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High-rise tower-houses made of rammed earth in Sana’a, Yemen, are one indication of the infinite resourcefulness of city-dwellers. (Rex Features/Rex Feature Ltd.)
High-rise tower-houses made of rammed earth in Sana’a, Yemen, are one indication of the infinite resourcefulness of city-dwellers. (Rex Features/Rex Feature Ltd.)

New books explore why cities matter, and how we can save them Add to ...

Equally propitious in its timing is City: A Guidebook for the Urban Age, by English author P.D. Smith. Organized on the lines of a travel guide, with sections on Arrival, Customs and Where to Stay, it is reminiscent of Norman Davies’s excellent 1998 history of Europe: A one-volume overview of a potentially daunting subject, made readable, and even gripping, through fine writing and magazine-like sidebars (in Smith’s case, on subjects as diverse as red-light districts and urban food carts). Effortlessly flitting from the surprisingly modern grid plans of ancient Chinese cities to the hauntingly timeless-looking ruins of contemporary Detroit, City represents a pain-free – in fact, joyful – survey course on nine millennia (at least) of urban history.

Obviously aware that his panoptic approach to global cities risks alienating some readers, Smith advises us to wander and drift through the text. The spectacular colour photo spreads and crisp street plans dotted through the pages of City – which reminded me of the Time-Life books I devoured in my youth – tempted me to do just that. But I must be a fool for urbanism, because I read all 339 pages up to the endnotes, and gleaned something new from almost every one. I had no idea, for example, that, long before the heyday of Chicago’s Loop, tightly serried skyscrapers rose in the sands of Yemen (the 11-storey mud buildings still stand in Shibam, the “Manhattan of the Desert”). And I’m grateful to Smith for alerting me to the existence of the Street Observation Science Society, established in 1986, a group of flâneurs committed to docu- menting what remains of old Tokyo, and whose symbol is an all-seeing eye on the sole of a shoe.

“Cities,” Smith avers, “are our greatest creation,” and this crash course in urban civilization is a reminder of the complexity, cosmopolitanism and creativity that are engendered, and encouraged, by living and working cheek by jowl. (Indeed, for some commentators, urbanity, by definition, is proximity. “Cities,” Ed Glaeser proposes in The Triumph of the City, “are the absence of physical space between people and companies.” Which makes a Mumbai commuter train at rush hour the most civilized of places.)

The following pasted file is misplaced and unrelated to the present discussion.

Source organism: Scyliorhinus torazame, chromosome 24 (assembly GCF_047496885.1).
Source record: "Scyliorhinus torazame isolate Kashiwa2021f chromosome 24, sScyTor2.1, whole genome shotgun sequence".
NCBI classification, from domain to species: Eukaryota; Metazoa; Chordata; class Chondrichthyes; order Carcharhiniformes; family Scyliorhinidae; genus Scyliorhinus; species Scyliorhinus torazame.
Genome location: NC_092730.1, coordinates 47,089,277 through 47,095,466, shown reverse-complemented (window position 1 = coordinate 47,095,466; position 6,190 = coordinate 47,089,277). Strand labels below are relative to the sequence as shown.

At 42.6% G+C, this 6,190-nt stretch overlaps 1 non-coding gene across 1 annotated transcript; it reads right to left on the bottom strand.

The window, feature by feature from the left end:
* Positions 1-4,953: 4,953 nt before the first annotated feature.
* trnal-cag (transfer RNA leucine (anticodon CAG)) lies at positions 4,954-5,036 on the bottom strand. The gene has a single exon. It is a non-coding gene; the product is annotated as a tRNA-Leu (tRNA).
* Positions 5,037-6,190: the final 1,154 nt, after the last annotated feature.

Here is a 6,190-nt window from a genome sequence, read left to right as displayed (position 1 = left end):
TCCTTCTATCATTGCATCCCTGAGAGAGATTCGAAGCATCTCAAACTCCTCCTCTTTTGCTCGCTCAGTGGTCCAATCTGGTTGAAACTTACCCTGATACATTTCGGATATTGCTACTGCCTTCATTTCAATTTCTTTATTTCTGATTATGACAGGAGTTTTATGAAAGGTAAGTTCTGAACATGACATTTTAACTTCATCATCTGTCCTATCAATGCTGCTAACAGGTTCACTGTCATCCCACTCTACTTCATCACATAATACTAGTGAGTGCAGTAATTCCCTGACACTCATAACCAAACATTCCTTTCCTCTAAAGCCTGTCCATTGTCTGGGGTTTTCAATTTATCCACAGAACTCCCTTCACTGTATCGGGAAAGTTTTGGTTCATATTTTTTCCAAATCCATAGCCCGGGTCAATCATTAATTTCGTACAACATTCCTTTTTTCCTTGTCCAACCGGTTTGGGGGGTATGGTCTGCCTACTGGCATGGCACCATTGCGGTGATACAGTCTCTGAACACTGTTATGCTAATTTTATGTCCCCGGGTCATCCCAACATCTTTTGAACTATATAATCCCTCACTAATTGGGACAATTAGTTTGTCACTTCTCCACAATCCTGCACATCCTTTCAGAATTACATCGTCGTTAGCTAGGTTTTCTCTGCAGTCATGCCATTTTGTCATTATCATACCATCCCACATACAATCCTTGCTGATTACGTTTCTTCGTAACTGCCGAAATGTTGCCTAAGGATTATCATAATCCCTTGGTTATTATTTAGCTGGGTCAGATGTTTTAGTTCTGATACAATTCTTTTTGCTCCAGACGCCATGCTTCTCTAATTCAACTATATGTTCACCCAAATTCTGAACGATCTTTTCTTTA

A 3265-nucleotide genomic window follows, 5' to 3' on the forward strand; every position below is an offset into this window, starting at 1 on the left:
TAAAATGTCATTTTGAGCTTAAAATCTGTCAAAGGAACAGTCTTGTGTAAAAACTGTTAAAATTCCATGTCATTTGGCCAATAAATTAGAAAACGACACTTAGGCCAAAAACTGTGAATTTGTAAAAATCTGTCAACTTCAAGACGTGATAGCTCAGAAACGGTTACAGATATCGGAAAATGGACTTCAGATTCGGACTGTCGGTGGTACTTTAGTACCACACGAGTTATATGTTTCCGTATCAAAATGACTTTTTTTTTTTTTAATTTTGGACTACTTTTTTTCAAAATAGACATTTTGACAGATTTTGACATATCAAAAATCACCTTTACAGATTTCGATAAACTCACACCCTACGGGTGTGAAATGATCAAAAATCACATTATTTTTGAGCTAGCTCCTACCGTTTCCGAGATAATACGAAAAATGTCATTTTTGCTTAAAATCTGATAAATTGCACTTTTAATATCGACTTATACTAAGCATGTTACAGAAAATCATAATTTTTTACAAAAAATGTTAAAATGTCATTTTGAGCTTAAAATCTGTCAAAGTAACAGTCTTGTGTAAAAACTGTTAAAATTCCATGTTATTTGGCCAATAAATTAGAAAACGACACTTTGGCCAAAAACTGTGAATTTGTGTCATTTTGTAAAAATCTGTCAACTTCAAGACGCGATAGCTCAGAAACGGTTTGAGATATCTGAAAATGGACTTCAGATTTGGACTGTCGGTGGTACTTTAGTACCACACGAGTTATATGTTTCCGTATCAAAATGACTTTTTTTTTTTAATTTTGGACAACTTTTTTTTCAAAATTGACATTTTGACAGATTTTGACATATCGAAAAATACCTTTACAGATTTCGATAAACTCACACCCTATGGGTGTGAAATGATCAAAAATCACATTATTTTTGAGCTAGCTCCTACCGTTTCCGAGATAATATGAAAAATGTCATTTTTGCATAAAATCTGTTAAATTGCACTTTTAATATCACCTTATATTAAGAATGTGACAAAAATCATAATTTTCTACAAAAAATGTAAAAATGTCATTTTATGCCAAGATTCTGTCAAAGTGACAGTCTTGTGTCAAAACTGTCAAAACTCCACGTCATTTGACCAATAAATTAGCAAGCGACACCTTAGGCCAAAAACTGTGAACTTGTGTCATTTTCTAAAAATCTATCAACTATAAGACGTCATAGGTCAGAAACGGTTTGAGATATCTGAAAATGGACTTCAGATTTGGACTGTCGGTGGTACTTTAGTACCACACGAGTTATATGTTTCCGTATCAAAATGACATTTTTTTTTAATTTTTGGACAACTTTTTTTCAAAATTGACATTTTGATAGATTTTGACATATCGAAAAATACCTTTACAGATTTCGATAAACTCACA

Smith’s survey is a reminder that urban history goes back very far indeed – at least to 7,000 BC, in the Neolithic artisans’ settlement of Çatalhöyük in what is now Turkey – and, with the exception of the postwar drift into decentralization and automobile-driven sprawl (the city that Lewis Mumford called “the anti-city”), they have always been walkable.

I figure Speck, Smith and other members of the city gang (I consider myself an affiliate) have earned the right to a little cockiness. There is reason, after all, to strut: The city survived the worst the 20th century could throw at it, including carpet bombing, urban freeways and Le Corbusier. There are signs, too, that Canadian cities, at least in the West, are catching up: Mayors such as Calgary’s Naheed Nenshi and Vancouver’s Gregor Robertson are paying attention to the latest international currents in urbanism and sustainability, and the Great Flush of 2012 may clear the pipes for some new talent in Eastern and Central Canada. But I also figure the time for triumphalism will soon be over, and we’d better get on with making the best of the sometimes vexing, sometimes thrilling, experience of being in the city. Something that is best done, in my opinion, the good old way.

On foot.

Taras Grescoe is the author of Straphanger: Saving Our Cities and Ourselves from the Automobile. He can be followed on Twitter @grescoe.

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